The Cola Giants In Kerala
By R Krishnakumar
31 January, 2004
`Battle of Plachimada', for the people's right to water, is now being
fought in the courts of Kerala, but the world is fast becoming its grand
stage, much to the discomfiture of the profit-guzzling soft-drink giants
Coca-Cola and Pepsi.
in front of the Coca-Cola unit at Plachimada on January 22, led by,
among others, M.P. Veerendrakumar, Jose Bove and Vandana Shiva.
Following the 2004
meeting of the World Social Forum (WSF) in Mumbai, the small village
of Plachimada in Palakkad district of Kerala witnessed a rare union
of radical unionists, `Green' politicians, environmentalists and social
activists from around the world, expressing solidarity with villagers
who have been hopelessly engaged in a battle for their right to water
with the multinationals for over two years.
The three-day World
Water Conference at Plachimada from January 21, organised by the Perumatty
panchayat, has come as a catapulting event for the people near the local
Coca-Cola unit as well as those living near the bottling plant of rival
soft-drink behemoth, Pepsi, located in the neighbouring panchayat of
Both cola giants
have in a short span of two years sucked their neighbourhoods dry, according
to the villagers. Alarmingly, as a BBC Radio 4 inquiry found in August
2003, Coca-Cola is in the dock also for distributing sludge containing
dangerously high levels of the toxic elements cadmium and lead to the
villagers who were made to believe that it was "fertilizer".
The companies have been maintaining that the drought-like conditions
in the villages are a result mainly of poor rainfall and that the sludge
was but only "harmless" soil conditioner. The State government
and, for a long time, the panchayat authorities too continued to be
apathetic, as villagers, including those in 10 colonies of Dalits and
tribal people, found that their drying groundwater sources were also
getting highly polluted and unsuitable for use.
In late 2003, after
Plachimada caught the attention of the global media following the BBC
Radio 4 inquiry, the Perumatty panchayat decided to order the closure
of the Coca-Cola factory, a move shot down by the State government.
A domino action by the Puthusseri panchayat against the Pepsi unit too
met with a similar response from the government. Both panchayats have
since approached the courts. In December, a Single Bench of the Kerala
High Court ordered Coca-Cola to find altrernative sources of water for
its high production needs (Frontline, January 30). But the court also
took the stand that the panchayat should not interfere in the functioning
of the cola unit if the company could find alternative sources of water
for its use.
For the villagers,
hopes of an early solution through the courts were shattered when a
Division Bench of the High Court subsequently ordered the appointment
of a multi-agency expert committee to ascertain whether the current
level of exploitation of groundwater by the company was indeed the reason
for the scarcity of water experienced in the region. The committee in
turn has informed the court that it would take at least a year for it
to prepare a final report. Plachimada was bracing for a long-drawn out
court battle between multi-million dollar industrial behemoths and the
two panchayats with meagre resources.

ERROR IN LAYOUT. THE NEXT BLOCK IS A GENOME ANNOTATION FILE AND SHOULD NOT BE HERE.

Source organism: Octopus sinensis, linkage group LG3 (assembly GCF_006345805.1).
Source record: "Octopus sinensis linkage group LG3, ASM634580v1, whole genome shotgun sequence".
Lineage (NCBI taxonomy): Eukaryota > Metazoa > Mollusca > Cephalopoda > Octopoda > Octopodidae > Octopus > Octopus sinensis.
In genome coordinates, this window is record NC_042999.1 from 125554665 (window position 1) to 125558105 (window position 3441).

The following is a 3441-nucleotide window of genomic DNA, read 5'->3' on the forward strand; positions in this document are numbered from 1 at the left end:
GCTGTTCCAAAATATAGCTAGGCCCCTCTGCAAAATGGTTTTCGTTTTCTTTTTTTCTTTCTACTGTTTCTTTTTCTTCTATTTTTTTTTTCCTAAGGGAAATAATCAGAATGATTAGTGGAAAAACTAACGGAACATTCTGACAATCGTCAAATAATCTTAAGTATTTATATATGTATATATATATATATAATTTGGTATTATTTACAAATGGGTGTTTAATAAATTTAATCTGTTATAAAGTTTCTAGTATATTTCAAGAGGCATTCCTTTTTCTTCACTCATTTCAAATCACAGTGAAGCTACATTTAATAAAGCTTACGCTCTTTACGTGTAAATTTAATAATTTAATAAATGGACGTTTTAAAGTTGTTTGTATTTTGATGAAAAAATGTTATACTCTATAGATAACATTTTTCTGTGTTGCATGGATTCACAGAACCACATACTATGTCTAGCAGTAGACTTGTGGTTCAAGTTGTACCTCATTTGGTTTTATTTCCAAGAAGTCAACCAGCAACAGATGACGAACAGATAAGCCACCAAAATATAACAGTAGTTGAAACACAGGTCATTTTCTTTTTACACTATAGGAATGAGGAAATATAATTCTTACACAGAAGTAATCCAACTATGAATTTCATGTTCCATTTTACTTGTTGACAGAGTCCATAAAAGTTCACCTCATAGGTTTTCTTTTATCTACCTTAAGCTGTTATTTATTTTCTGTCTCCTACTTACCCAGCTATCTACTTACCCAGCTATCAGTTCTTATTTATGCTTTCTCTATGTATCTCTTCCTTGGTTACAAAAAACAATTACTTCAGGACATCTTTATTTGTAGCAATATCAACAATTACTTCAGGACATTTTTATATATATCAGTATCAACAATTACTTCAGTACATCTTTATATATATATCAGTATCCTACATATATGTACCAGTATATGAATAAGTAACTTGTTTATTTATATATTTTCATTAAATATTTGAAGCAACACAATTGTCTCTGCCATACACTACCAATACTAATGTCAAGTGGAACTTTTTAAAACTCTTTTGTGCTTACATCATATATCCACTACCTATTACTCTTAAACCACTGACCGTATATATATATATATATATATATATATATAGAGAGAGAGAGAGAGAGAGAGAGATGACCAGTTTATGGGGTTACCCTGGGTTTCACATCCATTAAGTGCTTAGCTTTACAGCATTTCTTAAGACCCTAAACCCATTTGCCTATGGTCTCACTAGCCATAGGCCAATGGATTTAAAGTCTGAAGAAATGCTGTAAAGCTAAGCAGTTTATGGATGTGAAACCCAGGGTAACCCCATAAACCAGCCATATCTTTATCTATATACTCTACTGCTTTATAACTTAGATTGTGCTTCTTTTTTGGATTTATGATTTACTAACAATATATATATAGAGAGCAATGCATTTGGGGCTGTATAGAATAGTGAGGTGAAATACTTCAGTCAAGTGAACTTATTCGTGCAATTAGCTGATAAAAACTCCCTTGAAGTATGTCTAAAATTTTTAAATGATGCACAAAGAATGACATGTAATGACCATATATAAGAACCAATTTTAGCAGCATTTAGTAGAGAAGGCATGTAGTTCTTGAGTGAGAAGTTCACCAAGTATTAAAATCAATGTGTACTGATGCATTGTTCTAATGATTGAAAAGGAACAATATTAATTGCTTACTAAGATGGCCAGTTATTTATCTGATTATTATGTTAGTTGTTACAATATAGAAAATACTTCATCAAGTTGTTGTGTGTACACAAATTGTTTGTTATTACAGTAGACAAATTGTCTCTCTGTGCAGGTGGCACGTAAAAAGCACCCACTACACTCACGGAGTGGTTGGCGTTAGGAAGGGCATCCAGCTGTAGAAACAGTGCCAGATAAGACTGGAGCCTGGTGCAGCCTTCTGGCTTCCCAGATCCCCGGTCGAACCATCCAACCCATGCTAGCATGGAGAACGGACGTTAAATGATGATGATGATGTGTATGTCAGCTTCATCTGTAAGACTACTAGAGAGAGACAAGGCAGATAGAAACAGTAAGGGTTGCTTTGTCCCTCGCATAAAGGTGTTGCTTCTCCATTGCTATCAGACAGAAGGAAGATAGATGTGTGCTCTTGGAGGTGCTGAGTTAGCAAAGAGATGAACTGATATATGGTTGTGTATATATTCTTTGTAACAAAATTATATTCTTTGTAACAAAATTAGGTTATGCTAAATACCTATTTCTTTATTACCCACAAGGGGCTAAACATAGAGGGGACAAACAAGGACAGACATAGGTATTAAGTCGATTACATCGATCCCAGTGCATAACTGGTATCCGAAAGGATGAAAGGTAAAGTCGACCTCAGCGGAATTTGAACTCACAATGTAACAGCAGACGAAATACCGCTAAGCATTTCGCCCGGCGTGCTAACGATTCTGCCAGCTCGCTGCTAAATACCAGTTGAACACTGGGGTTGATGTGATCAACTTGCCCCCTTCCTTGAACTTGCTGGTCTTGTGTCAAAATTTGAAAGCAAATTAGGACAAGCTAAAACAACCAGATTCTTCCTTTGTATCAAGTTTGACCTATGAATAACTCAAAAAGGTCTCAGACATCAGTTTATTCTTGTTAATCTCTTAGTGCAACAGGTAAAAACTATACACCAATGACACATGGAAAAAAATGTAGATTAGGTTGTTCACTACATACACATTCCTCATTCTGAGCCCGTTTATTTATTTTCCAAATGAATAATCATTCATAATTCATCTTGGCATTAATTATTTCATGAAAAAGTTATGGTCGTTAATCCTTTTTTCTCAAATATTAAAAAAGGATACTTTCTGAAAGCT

What the aggrieved
villagers, a lot of them poor farmers, Dalits and tribal people, badly
needed was to connect their isolated woes to similar struggles taking
place elsewhere against corporate theft of the world's most valuable
resource. "Globalise your struggles to globalise your hopes,"
the inaugural message by Jose Bove, the redoubtable leader of `Confederation
Paysanne'(a leftist peasant farmers' union in France) and a symbol of
the growing resistance against all things corporate, was a sharply targeted
one. "The struggle at Plachimada is part of the worldwide struggle
against transnational companies that exploit natural resources like
water. These companies have made water a priced commodity to make profit.
We will take this issue across the globe as the finest example of overexploitation
of water resources by companies like Coca-Cola and Pepsi," he said.
Not many of the
villagers who listened to Jose Bove at Plachimada would have heard about
him. But, by their presence at the conference, unimaginable for the
villagers a few months earlier, standard-bearers like Bove were quick-linking
the 640-day lack-lusture struggle at Plachimada to the anti-globalisation
efforts worldwide. "Yours is a just struggle. These companies have
to quit. You have every right to ask them to get out of your lives.
We do not know how long the battle will last. But you know that your
fight is right and you will be successful. You have the support of the
farmers of France and members of other anti-globalisation resistance
movements in different parts of the world," Bove said.
Like Bove and Maude
Barlow, the Ottawa-based activist and writer described as `the Joan
of Arc of those opposed to the sale of water', there were a number of
leading activists and environmentalists from across the world who were
in Plachimada to listen to the people affected by the Coca-Cola-Pepsi
water mining. They included Heidi Hautala, Inger Schoerling and Steve
Emmott from Sweden, Ward Morehouse from the United States and Hosse
Bube from France.
Barlow said that
multinational companies were playing with the lives of millions of people
by trying to privatise scarce water resources. "Transnational corporations
were trying to control the remaining precious water because those who
now control the `Blue Gold' would control the world," the author